[1] United Nations Industrial Development Organisation (UNIDO) (2006), ‘Trade capacity building paper: Supply side constraints on the trade performance of African countries, f/tcb_supply_side_constraints.pdf

[2] Uche, Nwokocha (2009), ‘ Nigeria: Sub-Sahara Africa: Intellectual Property Rights Development’

[3] Masnick, Mike (2010). ‘Be Careful What You Wish For: Now That Kenya’s Been Pushed To Recognize IP, It’s Starting To Protect More’,

[4] Masnick, Mike (2010). ‘Be Careful What You Wish For: Now That Kenya’s Been Pushed To Recognize IP, It’s Starting To Protect More’,

[5] Masnick, Mike (2010). ‘Be Careful What You Wish For: Now That Kenya’s Been Pushed To Recognize IP, It’s Starting To Protect More’,

[6] African Development Bank Group (2012), ‘Briefing Notes for AfDB’s Long-Term Strategy’,

[7] Van der Merwe, Clairwyn (2012), ‘Computers and Communications in Africa – African regulatory environment’,


Posted on Updated on

Great! The FDI is really going to start rolling in! Wait…should we be saying that? It seems like the African Renaissance it here, or we’re at the brink of it…a cause for celebration! Or is it? Over the past few years there has been an ever increasing interest in Africa as a truly viable investment destination worthy of serious consideration by Fortune 500 companies and the like. Africa is slowly being seen as a ‘fairly reasonable’ place to do business. With fewer wars, more democratically elected governments and relative peace in most countries, it seems the dust is beginning to settle and the entirety of Africa’s potential (beyond raw materials I mean) is truly beginning to get note. A seemingly sunny prospect for Africa many think…but frankly I’m very nervous. Why? Well because we’re ill-prepared for the looming investment avalanche hurtling towards Africa with ever increasing speed, intent and ability. We just aren’t ready. These are some of the reasons behind why Africa is starting to be taken more seriously…and why I’m nervous:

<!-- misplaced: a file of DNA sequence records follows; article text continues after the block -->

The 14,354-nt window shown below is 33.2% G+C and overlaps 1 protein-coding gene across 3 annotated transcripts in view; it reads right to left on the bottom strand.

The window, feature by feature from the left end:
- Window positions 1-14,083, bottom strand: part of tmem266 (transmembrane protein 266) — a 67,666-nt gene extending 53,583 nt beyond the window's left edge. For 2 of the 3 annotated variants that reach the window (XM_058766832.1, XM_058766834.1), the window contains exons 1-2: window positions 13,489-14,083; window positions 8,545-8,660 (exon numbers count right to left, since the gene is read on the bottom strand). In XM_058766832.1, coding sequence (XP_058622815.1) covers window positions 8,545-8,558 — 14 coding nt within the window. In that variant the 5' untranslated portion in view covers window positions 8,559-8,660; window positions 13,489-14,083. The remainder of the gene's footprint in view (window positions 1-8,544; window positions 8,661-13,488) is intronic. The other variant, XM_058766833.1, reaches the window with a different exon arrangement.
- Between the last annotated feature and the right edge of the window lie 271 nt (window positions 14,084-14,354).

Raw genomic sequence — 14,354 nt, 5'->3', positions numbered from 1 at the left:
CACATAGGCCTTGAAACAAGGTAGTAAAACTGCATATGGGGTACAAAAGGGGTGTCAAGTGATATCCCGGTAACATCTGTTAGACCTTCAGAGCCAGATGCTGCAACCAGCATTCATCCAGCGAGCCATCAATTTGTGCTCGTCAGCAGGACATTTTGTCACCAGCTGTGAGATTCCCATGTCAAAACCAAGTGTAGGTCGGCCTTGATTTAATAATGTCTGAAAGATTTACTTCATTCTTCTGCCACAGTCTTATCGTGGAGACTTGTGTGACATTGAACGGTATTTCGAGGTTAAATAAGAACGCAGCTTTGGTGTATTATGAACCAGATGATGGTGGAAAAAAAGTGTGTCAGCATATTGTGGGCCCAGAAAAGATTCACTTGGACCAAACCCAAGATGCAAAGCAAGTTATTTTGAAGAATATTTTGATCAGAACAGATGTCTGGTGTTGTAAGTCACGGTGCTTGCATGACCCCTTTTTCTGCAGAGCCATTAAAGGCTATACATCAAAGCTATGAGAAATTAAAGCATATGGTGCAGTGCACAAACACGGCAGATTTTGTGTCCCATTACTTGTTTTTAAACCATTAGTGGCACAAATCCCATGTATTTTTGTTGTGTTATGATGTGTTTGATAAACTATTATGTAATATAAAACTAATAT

1.       Seems like there is nowhere else to go, really

Europe check, North America check, Oceania check, Asia check-ing, South America check-ish, Middle East kinda check, Africa…Africa…There you go, we’re (still) wide open. Yes other emerging markets are clearly competitors but at the end of the day we are the last frontier where there is genuinely an abundance of land, minerals and people STILL not really integrated into global markets, not really a point of profit for the world economy, not TRULY exploited if you will. We’re among the Bottom Billion, the low income markets that are vulnerable and waiting to be properly researched and effectively utilized. Africa. Yes it is still not the most attractive place to do business, but the situation on the ground is improving and there are lucrative investments to be made. Ask Dangote.

2.       The old catch: Raw materials…yaawwn